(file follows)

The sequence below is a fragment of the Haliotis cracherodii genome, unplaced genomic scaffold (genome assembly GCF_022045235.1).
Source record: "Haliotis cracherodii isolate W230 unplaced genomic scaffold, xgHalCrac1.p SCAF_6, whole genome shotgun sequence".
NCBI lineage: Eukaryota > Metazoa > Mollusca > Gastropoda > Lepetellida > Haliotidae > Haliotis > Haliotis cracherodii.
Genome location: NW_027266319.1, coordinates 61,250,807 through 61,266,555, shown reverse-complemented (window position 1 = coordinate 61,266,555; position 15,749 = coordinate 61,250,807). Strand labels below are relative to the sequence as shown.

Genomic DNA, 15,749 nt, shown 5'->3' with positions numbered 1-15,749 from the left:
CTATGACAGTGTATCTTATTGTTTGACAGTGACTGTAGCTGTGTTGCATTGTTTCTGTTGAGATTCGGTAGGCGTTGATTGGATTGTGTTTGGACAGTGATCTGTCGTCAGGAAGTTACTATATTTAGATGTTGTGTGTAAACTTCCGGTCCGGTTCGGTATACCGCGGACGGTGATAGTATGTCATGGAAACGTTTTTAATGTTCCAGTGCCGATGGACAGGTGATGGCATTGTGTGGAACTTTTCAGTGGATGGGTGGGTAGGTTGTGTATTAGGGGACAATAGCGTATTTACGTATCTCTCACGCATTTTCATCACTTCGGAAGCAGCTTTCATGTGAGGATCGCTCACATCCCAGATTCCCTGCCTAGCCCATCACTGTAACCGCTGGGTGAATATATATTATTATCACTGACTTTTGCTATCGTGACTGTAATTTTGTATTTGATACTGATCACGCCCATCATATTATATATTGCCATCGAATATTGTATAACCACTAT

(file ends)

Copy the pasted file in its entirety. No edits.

The sequence below is a fragment of the Haliotis cracherodii genome, unplaced genomic scaffold (genome assembly GCF_022045235.1).
Source record: "Haliotis cracherodii isolate W230 unplaced genomic scaffold, xgHalCrac1.p SCAF_6, whole genome shotgun sequence".
NCBI lineage: Eukaryota > Metazoa > Mollusca > Gastropoda > Lepetellida > Haliotidae > Haliotis > Haliotis cracherodii.
Genome location: NW_027266319.1, coordinates 61,250,807 through 61,266,555, shown reverse-complemented (window position 1 = coordinate 61,266,555; position 15,749 = coordinate 61,250,807). Strand labels below are relative to the sequence as shown.

Genomic DNA, 15,749 nt, shown 5'->3' with positions numbered 1-15,749 from the left:
CTATGACAGTGTATCTTATTGTTTGACAGTGACTGTAGCTGTGTTGCATTGTTTCTGTTGAGATTCGGTAGGCGTTGATTGGATTGTGTTTGGACAGTGATCTGTCGTCAGGAAGTTACTATATTTAGATGTTGTGTGTAAACTTCCGGTCCGGTTCGGTATACCGCGGACGGTGATAGTATGTCATGGAAACGTTTTTAATGTTCCAGTGCCGATGGACAGGTGATGGCATTGTGTGGAACTTTTCAGTGGATGGGTGGGTAGGTTGTGTATTAGGGGACAATAGCGTATTTACGTATCTCTCACGCATTTTCATCACTTCGGAAGCAGCTTTCATGTGAGGATCGCTCACATCCCAGATTCCCTGCCTAGCCCATCACTGTAACCGCTGGGTGAATATATATTATTATCACTGACTTTTGCTATCGTGACTGTAATTTTGTATTTGATACTGATCACGCCCATCATATTATATATTGCCATCGAATATTGTATAACCACTAT